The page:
Memory: How to Develop, Train and Use It

Chapter XX

General Instructions

In this chapter we shall call your attention to certain of the general principles already mentioned in the preceding chapters, for the purpose of further impressing them upon your mind, and in order that you may be able to think of and to consider them independent of the details of the special phases of memory. This chapter may be considered in the nature of a general review of certain fundamental principles mentioned in the body of the work.

POINT I. _Give to the thing that you wish to memorize, as great a degree of concentrated attention as possible._

We have explained the reason for this advice in many places in the book. The degree of concentrated attention bestowed upon the object under consideration, determines the strength, clearness and depth of the impression received and stored away in the subconsciousness. The character of these stored away impressions determines the degree of ease in remembrance and recollection.

POINT II. _In considering an object to be memorized, endeavor to obtain the impressions through as many faculties and senses as possible._

The reason for this advice should be apparent to you, if you have carefully read the preceding chapters. An impression received through both sound and sight is doubly as strong as one received through but one of these channels. You may remember a name, or word, either by having seen it in writing or print; or else by reason of having heard it; but if you have both _seen and heard_ it you have a double impression, and possess two possible ways of reviving the impression. You are able to remember an orange by reason of having seen it, smelt it, felt it and tasted it, and having heard its name pronounced. Endeavor to know a thing from as many sense impressions as possible–use the eye to assist ear-impressions; and the ear to assist in eye-impressions. See the thing from as many angles as possible.

POINT III. _Sense impressions may be strengthened by exercising the particular faculty through which the weak impressions are received._

You will find that either your eye memory is better than your ear memory, or vice versa. The remedy lies in exercising the weaker faculty, so as to bring it up to the standard of the stronger. The chapters of eye and ear training will help you along these lines. The same rule applies to the several phases of memory–develop the weak ones, and the strong ones will take care of themselves. The only way to develop a sense or faculty is to intelligently train, exercise and use it. Use, exercise and practice will work miracles in this direction.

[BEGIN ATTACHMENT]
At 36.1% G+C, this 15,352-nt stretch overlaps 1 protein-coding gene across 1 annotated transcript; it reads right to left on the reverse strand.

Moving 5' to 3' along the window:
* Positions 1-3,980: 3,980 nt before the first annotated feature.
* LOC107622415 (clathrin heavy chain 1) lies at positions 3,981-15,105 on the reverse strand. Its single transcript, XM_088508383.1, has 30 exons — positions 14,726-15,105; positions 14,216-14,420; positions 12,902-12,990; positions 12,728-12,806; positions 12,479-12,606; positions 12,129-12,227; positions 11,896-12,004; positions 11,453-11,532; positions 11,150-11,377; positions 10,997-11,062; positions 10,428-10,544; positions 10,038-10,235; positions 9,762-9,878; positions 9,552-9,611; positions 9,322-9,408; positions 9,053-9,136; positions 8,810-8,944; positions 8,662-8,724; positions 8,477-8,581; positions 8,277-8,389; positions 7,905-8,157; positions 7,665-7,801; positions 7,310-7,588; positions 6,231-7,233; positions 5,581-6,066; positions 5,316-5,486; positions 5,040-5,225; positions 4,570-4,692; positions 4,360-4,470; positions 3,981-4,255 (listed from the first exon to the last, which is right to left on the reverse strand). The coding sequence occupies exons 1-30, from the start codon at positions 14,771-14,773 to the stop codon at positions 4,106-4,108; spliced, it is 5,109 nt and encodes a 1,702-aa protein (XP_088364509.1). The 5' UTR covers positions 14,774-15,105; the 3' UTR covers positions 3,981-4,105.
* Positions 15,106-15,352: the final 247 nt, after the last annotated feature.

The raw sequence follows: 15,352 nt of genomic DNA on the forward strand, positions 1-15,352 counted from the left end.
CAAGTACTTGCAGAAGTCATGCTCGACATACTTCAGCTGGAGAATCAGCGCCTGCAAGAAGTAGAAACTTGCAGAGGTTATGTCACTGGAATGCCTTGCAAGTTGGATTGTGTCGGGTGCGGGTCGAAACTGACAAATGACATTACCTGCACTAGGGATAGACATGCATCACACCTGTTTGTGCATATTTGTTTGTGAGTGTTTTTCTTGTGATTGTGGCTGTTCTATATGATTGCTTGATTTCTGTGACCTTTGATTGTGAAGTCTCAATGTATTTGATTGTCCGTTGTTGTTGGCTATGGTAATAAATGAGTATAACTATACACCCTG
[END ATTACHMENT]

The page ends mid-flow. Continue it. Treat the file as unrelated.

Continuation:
POINT IV. _Make your first impression strong and firm enough to serve as a basis for subsequent ones._

Get into the habit of fixing a clear, strong impression of a thing to be considered, from the first. Otherwise you are trying to build up a large structure upon a poor foundation. Each time you revive an impression you deepen it, but if you have only a dim impression to begin with, the deepened impressions will not include details omitted in the first one. It is like taking a good sharp negative of a picture that you intend to enlarge afterward. The details lacking in the small picture will not appear in the enlargement; but those that _do_ appear in the small one, will be enlarged with the picture.

POINT V. _Revive your impressions frequently and thus deepen them._

You will know more of a picture by seeing it a few minutes every day for a week, than you would by spending several hours before it at one time. So it is with the memory. By recalling an impression a number of times, you fix it indelibly in your mind in such a way that it may be readily found when needed. Such impressions are like favorite tools which you need every little while–they are not apt to be mislaid as are those which are but seldom used. Use your imagination in “going over” a thing that you wish to remember. If you are studying a thing, you will find that this “going over” in your imagination will help you materially in disclosing the things that you have not remembered about it. By thus recognizing your weak points of memory, you may be able to pick up the missing details when you study the object itself the next time.

POINT VI. _Use your memory and place confidence in it._

One of the important things in the cultivation of the memory is the actual use of it. Begin to trust it a little, and then more, and then still more, and it will rise to the occasion. The man who has to tie a string around his finger in order to remember certain things, soon begins to cease to use his memory, and in the end forgets to remember the string, or what it is for. There are many details, of course, with which it is folly to charge the memory, but one should never allow his memory to fall into disuse. If you are in an occupation in which the work is done by mechanical helps, then you should exercise the memory by learning verses, or other things, in order to keep it in active practice. Do not allow your memory to atrophy.

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